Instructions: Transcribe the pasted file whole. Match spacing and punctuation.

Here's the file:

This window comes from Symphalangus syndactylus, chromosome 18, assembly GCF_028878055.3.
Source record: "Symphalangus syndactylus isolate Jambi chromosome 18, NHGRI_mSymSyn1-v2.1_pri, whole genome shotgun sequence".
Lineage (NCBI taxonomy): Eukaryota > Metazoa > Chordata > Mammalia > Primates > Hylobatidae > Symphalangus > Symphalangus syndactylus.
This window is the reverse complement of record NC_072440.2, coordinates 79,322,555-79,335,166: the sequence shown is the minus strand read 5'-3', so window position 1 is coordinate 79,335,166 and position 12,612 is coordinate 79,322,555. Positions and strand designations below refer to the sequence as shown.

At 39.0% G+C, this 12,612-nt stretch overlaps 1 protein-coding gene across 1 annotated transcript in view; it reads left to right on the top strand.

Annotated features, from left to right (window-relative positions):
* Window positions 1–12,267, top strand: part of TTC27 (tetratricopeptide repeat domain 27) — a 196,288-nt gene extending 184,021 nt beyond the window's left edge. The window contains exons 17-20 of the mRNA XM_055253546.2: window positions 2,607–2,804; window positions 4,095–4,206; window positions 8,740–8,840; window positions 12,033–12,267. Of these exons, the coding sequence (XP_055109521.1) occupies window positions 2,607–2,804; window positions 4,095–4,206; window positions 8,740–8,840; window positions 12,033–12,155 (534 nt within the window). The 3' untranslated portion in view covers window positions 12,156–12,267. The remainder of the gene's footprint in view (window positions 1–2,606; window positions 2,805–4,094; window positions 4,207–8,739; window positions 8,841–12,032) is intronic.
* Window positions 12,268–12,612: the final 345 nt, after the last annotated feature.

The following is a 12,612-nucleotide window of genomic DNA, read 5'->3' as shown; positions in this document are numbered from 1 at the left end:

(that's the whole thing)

This window comes from Symphalangus syndactylus, chromosome 18, assembly GCF_028878055.3.
Source record: "Symphalangus syndactylus isolate Jambi chromosome 18, NHGRI_mSymSyn1-v2.1_pri, whole genome shotgun sequence".
Lineage (NCBI taxonomy): Eukaryota > Metazoa > Chordata > Mammalia > Primates > Hylobatidae > Symphalangus > Symphalangus syndactylus.
This window is the reverse complement of record NC_072440.2, coordinates 79,322,555-79,335,166: the sequence shown is the minus strand read 5'-3', so window position 1 is coordinate 79,335,166 and position 12,612 is coordinate 79,322,555. Positions and strand designations below refer to the sequence as shown.

At 39.0% G+C, this 12,612-nt stretch overlaps 1 protein-coding gene across 1 annotated transcript in view; it reads left to right on the top strand.

Annotated features, from left to right (window-relative positions):
* Window positions 1–12,267, top strand: part of TTC27 (tetratricopeptide repeat domain 27) — a 196,288-nt gene extending 184,021 nt beyond the window's left edge. The window contains exons 17-20 of the mRNA XM_055253546.2: window positions 2,607–2,804; window positions 4,095–4,206; window positions 8,740–8,840; window positions 12,033–12,267. Of these exons, the coding sequence (XP_055109521.1) occupies window positions 2,607–2,804; window positions 4,095–4,206; window positions 8,740–8,840; window positions 12,033–12,155 (534 nt within the window). The 3' untranslated portion in view covers window positions 12,156–12,267. The remainder of the gene's footprint in view (window positions 1–2,606; window positions 2,805–4,094; window positions 4,207–8,739; window positions 8,841–12,032) is intronic.
* Window positions 12,268–12,612: the final 345 nt, after the last annotated feature.

The following is a 12,612-nucleotide window of genomic DNA, read 5'->3' as shown; positions in this document are numbered from 1 at the left end: